A Dog's Life

This is one of Charlie Chaplin’s finest films, undertaken at the beginning of his contract with the First National Company. As usual with early Chaplin, the story is simplicity itself, or maybe more a juxtaposition of situations than a story. Comic bits flesh out each simple set-up: a street person wakes up in the cold, dodges the local constabulary, finds a canine friend, gets something to eat, enters a dance hall looking for some fun and company, causes chaos, gets a girl, gets out and makes his own way. Observers have sometimes made mistakes in this regard, but the bare or basicness that you hear in the synopsis is not really cause for complaint or criticism. With Chaplin, at least at this stage, it’s not the materials, but what he does with them, that deserves attention and celebration. Wonderfully aided by his longtime collaborators (Albert Austin, Henry Bergman, and in a particularly charming turn, Edna Purviance), he accomplishes virtuosic variations with these basic situations. Chaplin’s social concerns are present here, and it will be interesting for rising citizens to read between the lines for the hard realities referred to. (When is a dance hall more than just a dance hall?) But mostly, A Dog’s Life is just really funny. Watch for Charlie’s deft, gender ambiguous (cf. Bugs Bunny) cop-dodging at the beginning, the must-be-seen-to-be-believed lunch stand mouth-stuffing sequence (that’s Chaplin’s half-brother Sidney playing the patient proprietor), a customarily excellent street chase, a great comic dance, a delightful, affectionnate parody of Victorian sentimentality (Edna’s musical performance), some hilarious knockabout larceny and a whole bunch of other miscellaneous business. The conclusion of the film, where Charlie and Edna escape to form their own idyllic union, is quite sweet and wildly implausible. Optimism and pessimism, present in equal parts, grapple quite interestingly here. As with any good family media experience, in A Dog’s Life there’s fun to be had and a lesson to be learned. Film buffs and Chaplin fans have long treasured this film. The rest of us may not have heard of it, though after you see it you’ll be left wondering why. That’s the thing: there’s always more to the great artists than the usually cited one or two titles. Your effort is enjoined, and will yield great returns.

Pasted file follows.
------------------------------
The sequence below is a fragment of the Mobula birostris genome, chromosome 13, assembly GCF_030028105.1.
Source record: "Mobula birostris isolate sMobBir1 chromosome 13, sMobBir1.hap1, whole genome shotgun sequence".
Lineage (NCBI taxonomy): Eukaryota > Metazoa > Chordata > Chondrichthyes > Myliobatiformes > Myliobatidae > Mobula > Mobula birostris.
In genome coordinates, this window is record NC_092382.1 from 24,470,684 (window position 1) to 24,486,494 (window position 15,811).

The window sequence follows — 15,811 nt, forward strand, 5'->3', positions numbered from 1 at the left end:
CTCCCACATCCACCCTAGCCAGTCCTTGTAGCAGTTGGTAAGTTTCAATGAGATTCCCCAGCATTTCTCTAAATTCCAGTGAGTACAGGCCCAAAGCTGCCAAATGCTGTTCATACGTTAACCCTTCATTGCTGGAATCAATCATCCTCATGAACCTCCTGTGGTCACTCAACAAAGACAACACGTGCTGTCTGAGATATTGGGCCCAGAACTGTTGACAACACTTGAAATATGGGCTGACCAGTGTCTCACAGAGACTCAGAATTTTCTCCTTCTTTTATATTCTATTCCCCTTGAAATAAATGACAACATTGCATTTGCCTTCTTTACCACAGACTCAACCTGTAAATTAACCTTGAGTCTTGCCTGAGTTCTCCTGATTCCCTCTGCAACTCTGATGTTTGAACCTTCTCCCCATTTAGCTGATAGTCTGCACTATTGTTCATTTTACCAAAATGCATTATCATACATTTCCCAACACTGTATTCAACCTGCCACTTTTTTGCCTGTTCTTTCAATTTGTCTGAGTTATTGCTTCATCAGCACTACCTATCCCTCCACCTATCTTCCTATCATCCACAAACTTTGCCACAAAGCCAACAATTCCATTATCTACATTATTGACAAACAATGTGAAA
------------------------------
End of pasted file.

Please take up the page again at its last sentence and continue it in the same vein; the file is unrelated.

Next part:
So, since we’re on the subject of digging in and doing research, here’s a hint about some other Chaplin films and books you might want to check out. (This obviously applies to more than just movies. Whether it’s gardening, Scottish history or the Edmonton Oilers, all the rich things get richer when you really get down to studying them.) The films are grouped according to the company for which they were produced, and selected partly according to their availability in properly restored and remastered versions. (As a general rule, you want to avoid the inexpensive/horrible compilations of the early films. In this case, the corporations generally do it up right: Fox, Image, and most recently and comprehensively, Warner.)

Keystone: The Rounders, Mabel’s Married Life, Tillie’s Punctured Romance (all 1914)

Essanay: His New Job, In the Park, The Tramp, Work, The Bank, Police, Burlesque on Carmen (all 1915)

Mutual: One A.M., The Pawnshop, Behind the Screen (all 1916); The Rink, Easy Street, The Cure, The Immigrant, The Adventurer (all 1917)

First National: Shoulder Arms (1918), The Kid (1921), The Idle Class (1921), Pay Day (1922), The Pilgrim (1923)

United Artists: A Woman of Paris (1923), The Gold Rush (1925), The Circus (1928), City Lights (1931), Modern Times (1936), The Great Dictator (1940), Monsieur Verdoux (1947), Limelight (1952), A King in New York (1957)

Dean Duncan


Chaplin, Charles. My Autobiography
Dale, Allen. Comedy is a Man in Trouble: Slapstick in American Movies
Freud, Sigmund. Jokes and Their Relation to the Unconscious
Gruner, Charles R. The Game of Humor: A Comprehensive Theory of Why We Laugh
Kamin, Dan. Charlie Chaplin’s One-Man Show
Kerr, Walter. The Silent Clowns
Lahue, Kalton. Kops and Custards: The Legend of Keystone Films
Mast, Gerald. The Comic Mind
Robinson, David. Chaplin: His Life and Art
Sennett, Mack. King of Comedy

(Thanks to David Shepard for book suggestions.)

Film Info

Title: A Dog’s Life (1918)
Country of Origin: US
Running Time: 40 min
Language: English
Aspect Ratio: 1.33:1
Sound Mix: Mono (Westrex Recording System), Silent
Color: B/W
Certification: Argentina: Atp
Releasing Company: First National Pictures Inc. [us], Image Entertainment Inc. [us] (USA) (DVD)
Producer: Charles Chaplin
Director: Charles Chaplin
Writer: Charles Chaplin
Cinematographer: Roland Totheroh
Designer: Charles D. Hall
Composer: Charles Chaplin
Genre: Short / Comedy